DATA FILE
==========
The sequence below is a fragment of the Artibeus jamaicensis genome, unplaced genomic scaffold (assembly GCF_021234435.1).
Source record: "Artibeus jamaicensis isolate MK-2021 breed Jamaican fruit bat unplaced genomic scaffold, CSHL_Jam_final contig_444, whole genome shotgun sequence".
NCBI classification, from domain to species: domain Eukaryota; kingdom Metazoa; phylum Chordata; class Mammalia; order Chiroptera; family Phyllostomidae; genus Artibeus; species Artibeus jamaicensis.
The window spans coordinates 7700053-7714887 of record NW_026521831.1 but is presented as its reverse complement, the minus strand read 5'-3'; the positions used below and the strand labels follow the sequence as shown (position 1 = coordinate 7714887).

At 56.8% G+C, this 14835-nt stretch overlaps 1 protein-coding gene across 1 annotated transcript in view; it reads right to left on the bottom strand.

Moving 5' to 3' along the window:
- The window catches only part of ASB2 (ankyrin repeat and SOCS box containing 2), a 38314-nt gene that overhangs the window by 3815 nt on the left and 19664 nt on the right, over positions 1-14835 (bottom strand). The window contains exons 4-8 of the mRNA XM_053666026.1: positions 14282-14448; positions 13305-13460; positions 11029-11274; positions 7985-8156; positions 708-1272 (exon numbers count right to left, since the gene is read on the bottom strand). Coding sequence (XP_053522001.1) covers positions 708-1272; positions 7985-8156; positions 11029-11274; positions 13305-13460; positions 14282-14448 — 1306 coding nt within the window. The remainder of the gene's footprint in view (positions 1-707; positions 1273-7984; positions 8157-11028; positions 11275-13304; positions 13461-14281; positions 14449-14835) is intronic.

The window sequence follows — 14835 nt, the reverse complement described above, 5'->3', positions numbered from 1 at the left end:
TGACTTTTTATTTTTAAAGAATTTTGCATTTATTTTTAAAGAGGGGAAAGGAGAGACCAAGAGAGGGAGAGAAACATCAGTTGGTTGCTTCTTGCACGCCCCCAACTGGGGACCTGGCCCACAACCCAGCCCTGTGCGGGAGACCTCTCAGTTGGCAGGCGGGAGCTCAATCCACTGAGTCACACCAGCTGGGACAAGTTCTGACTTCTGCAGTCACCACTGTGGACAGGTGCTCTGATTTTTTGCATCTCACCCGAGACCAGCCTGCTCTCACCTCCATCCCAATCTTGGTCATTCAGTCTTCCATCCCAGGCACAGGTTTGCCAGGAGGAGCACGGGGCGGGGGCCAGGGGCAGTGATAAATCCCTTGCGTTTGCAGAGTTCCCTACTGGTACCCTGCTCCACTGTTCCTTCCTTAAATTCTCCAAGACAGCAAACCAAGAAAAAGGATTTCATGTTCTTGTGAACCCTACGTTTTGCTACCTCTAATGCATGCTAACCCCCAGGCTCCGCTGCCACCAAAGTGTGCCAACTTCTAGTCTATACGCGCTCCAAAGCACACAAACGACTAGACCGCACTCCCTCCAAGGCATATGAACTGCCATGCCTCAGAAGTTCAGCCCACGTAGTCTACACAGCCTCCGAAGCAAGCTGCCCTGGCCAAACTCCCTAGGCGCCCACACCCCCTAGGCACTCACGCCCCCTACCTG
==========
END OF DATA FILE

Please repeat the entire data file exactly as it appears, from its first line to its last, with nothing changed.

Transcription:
The sequence below is a fragment of the Artibeus jamaicensis genome, unplaced genomic scaffold (assembly GCF_021234435.1).
Source record: "Artibeus jamaicensis isolate MK-2021 breed Jamaican fruit bat unplaced genomic scaffold, CSHL_Jam_final contig_444, whole genome shotgun sequence".
NCBI classification, from domain to species: domain Eukaryota; kingdom Metazoa; phylum Chordata; class Mammalia; order Chiroptera; family Phyllostomidae; genus Artibeus; species Artibeus jamaicensis.
The window spans coordinates 7700053-7714887 of record NW_026521831.1 but is presented as its reverse complement, the minus strand read 5'-3'; the positions used below and the strand labels follow the sequence as shown (position 1 = coordinate 7714887).

At 56.8% G+C, this 14835-nt stretch overlaps 1 protein-coding gene across 1 annotated transcript in view; it reads right to left on the bottom strand.

Moving 5' to 3' along the window:
- The window catches only part of ASB2 (ankyrin repeat and SOCS box containing 2), a 38314-nt gene that overhangs the window by 3815 nt on the left and 19664 nt on the right, over positions 1-14835 (bottom strand). The window contains exons 4-8 of the mRNA XM_053666026.1: positions 14282-14448; positions 13305-13460; positions 11029-11274; positions 7985-8156; positions 708-1272 (exon numbers count right to left, since the gene is read on the bottom strand). Coding sequence (XP_053522001.1) covers positions 708-1272; positions 7985-8156; positions 11029-11274; positions 13305-13460; positions 14282-14448 — 1306 coding nt within the window. The remainder of the gene's footprint in view (positions 1-707; positions 1273-7984; positions 8157-11028; positions 11275-13304; positions 13461-14281; positions 14449-14835) is intronic.

The window sequence follows — 14835 nt, the reverse complement described above, 5'->3', positions numbered from 1 at the left end:
TGACTTTTTATTTTTAAAGAATTTTGCATTTATTTTTAAAGAGGGGAAAGGAGAGACCAAGAGAGGGAGAGAAACATCAGTTGGTTGCTTCTTGCACGCCCCCAACTGGGGACCTGGCCCACAACCCAGCCCTGTGCGGGAGACCTCTCAGTTGGCAGGCGGGAGCTCAATCCACTGAGTCACACCAGCTGGGACAAGTTCTGACTTCTGCAGTCACCACTGTGGACAGGTGCTCTGATTTTTTGCATCTCACCCGAGACCAGCCTGCTCTCACCTCCATCCCAATCTTGGTCATTCAGTCTTCCATCCCAGGCACAGGTTTGCCAGGAGGAGCACGGGGCGGGGGCCAGGGGCAGTGATAAATCCCTTGCGTTTGCAGAGTTCCCTACTGGTACCCTGCTCCACTGTTCCTTCCTTAAATTCTCCAAGACAGCAAACCAAGAAAAAGGATTTCATGTTCTTGTGAACCCTACGTTTTGCTACCTCTAATGCATGCTAACCCCCAGGCTCCGCTGCCACCAAAGTGTGCCAACTTCTAGTCTATACGCGCTCCAAAGCACACAAACGACTAGACCGCACTCCCTCCAAGGCATATGAACTGCCATGCCTCAGAAGTTCAGCCCACGTAGTCTACACAGCCTCCGAAGCAAGCTGCCCTGGCCAAACTCCCTAGGCGCCCACACCCCCTAGGCACTCACGCCCCCTACCTG